•     Governor Livingston High School, Team #522, Berkeley Heights, New Jersey
  •     Governor Livingston High School, Team #523, Berkeley Heights, New Jersey
  •     Greater Hartford Academy of Math and Science, Team #47, Hartford, Connecticut
  •     J.R. Masterman Demonstration School, Team #66, Philadelphia, Pennsylvania
  •     Livingston High School, Team #365, Livingston, New Jersey
  •     Maggie L. Walker Governor's School, Team #214, Richmond, Virginia
  •     Montgomery Blair High School, Team #56, Silver Spring, Maryland
  •     New Canaan High School, Team #202, New Canaan, Connecticut
  •     New Providence High School, Team #600, New Providence, New Jersey
  •     Northview High School, Team #555, Johns Creek, Georgia
  •     Pittsford Sutherland High School, Team #49, Pittsford, New York
  •     Princeton High School, Team #100, Princeton, New Jersey
  •     Princeton High School, Team #93, Princeton, New Jersey
  •     Ridgefield High School, Team #543, Ridgefield, Connecticut
  •     Sidwell Friends School, Team #127, Washington, District of Columbia
  •     Sidwell Friends School, Team #473, Washington, District of Columbia
  •     South Burlington High School, Team #336, South Burlington, Vermont
  •     Stanton College Preparatory School, Team #581, Jacksonville, Florida
  •     Staples High School, Team #562, Westport, Connecticut
  •     Staples High School, Team #565, Westport, Connecticut
  •     Thomas Jefferson HS for Science and Technology, Team #476, Alexandria, Virginia
  •     Tri-Valley Central School, Team #266, Grahamsville, New York
  •     Washington Township High School, Team #297, Sewell, New Jersey
  •     West Windsor-Plainsboro High School South, Team #364, Princeton Junction, New Jersey
  •     West Windsor-Plainsboro North, Team #156, Plainsboro, New Jersey
  •     Westborough High School, Team #249, Westborough, Massachusetts
  •     Wyomissing Area Junior/Senior High School, Team #606, Wyomissing, Pennsylvania

“The students did a nice job, in just 14 hours, of analyzing the problem and presenting their conclusions,” said Seitelman. “A compressed time frame—a real world constraint—requires the teams to self-organize into effective units that efficiently utilize the individuals' particular skills to get the job done. It is the integration of various and complementary skills that makes a team effective.”

To view the 2011 Challenge problem, go to:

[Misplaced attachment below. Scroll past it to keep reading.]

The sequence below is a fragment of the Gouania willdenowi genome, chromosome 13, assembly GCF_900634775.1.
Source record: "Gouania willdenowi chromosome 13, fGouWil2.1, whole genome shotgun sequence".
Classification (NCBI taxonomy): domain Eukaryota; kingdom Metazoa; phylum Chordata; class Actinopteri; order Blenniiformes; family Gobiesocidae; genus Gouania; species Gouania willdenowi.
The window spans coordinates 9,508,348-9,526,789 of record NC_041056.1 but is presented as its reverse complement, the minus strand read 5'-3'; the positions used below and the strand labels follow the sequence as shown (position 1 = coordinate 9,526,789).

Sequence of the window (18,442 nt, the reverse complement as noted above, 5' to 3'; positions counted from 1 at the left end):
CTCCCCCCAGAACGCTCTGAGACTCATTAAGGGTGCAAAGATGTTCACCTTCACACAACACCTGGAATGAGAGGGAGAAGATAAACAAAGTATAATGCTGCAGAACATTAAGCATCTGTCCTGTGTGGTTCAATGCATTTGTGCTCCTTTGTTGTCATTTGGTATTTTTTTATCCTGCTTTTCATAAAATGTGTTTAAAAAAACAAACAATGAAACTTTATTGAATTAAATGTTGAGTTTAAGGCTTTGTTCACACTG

http://m3challenge.siam.org/problem

See if your school registered for the Challenge, and/or made it through the first round.

About the Challenge:
Now in its sixth year, Moody's Mega Math Challenge is an Internet-based math competition open to high school juniors and seniors living in the 18 states along the East Coast. It spotlights applied mathematics as a powerful problem-solving tool, as a viable and exciting profession, and as a vital contributor to advances in an increasingly technical society. Funded by The Moody's Foundation and organized by SIAM, it challenges students, working in teams of three to five, to solve an open-ended, realistic, applied math-modeling problem focused on a real-world issue in just 14 hours using only free and publicly available resources. This year, 568 teams participated in the competition, which will award $100,000 in scholarship prizes. Complete details, sample problems, and archives of previous winners and Challenge events are available at http://m3challenge.siam.org.

About the Sponsor:
The Moody's Foundation is a charitable organization dedicated to supporting a variety of nonprofit education, health and human services, civic, and arts and culture programs. Established by Moody's Corporation in 2001, the Foundation's primary area of giving is secondary and higher education with a focus on mathematics, economics, and finance. Further information is available at philanthropy.moodys.com.

Moody's is an essential component of the global capital markets, providing credit ratings, research, tools and analysis that contribute to transparent and integrated financial markets. Moody's Corporation is the parent company of Moody's Investors Service and Moody's Analytics, which encompasses the growing array of Moody's non-ratings businesses. The Corporation, which reported revenue of $1.8 billion in 2009, employs approximately 4,100 people worldwide and maintains a presence in 26 countries. Further information is available at http://www.moodys.com.

About the Organizer:
The Society for Industrial and Applied Mathematics (SIAM), headquartered in Philadelphia, serves and advances the disciplines of applied mathematics and computational science by publishing a variety of books and prestigious peer-reviewed research journals, by conducting conferences, and by hosting activity groups in various areas of mathematics. It is an international society of over 13,000 applied and computational mathematicians and computer scientists, as well as other scientists and engineers. Members are researchers, educators, students, and practitioners from 90 countries working in industry, government, laboratories, and academia. The Society, which also includes nearly 500 academic and corporate institutional members, SIAM provides many opportunities for students including regional sections and student chapters. Further information is available at http://www.siam.org.

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Karthika Muthukumaraswamy

Michelle Montgomery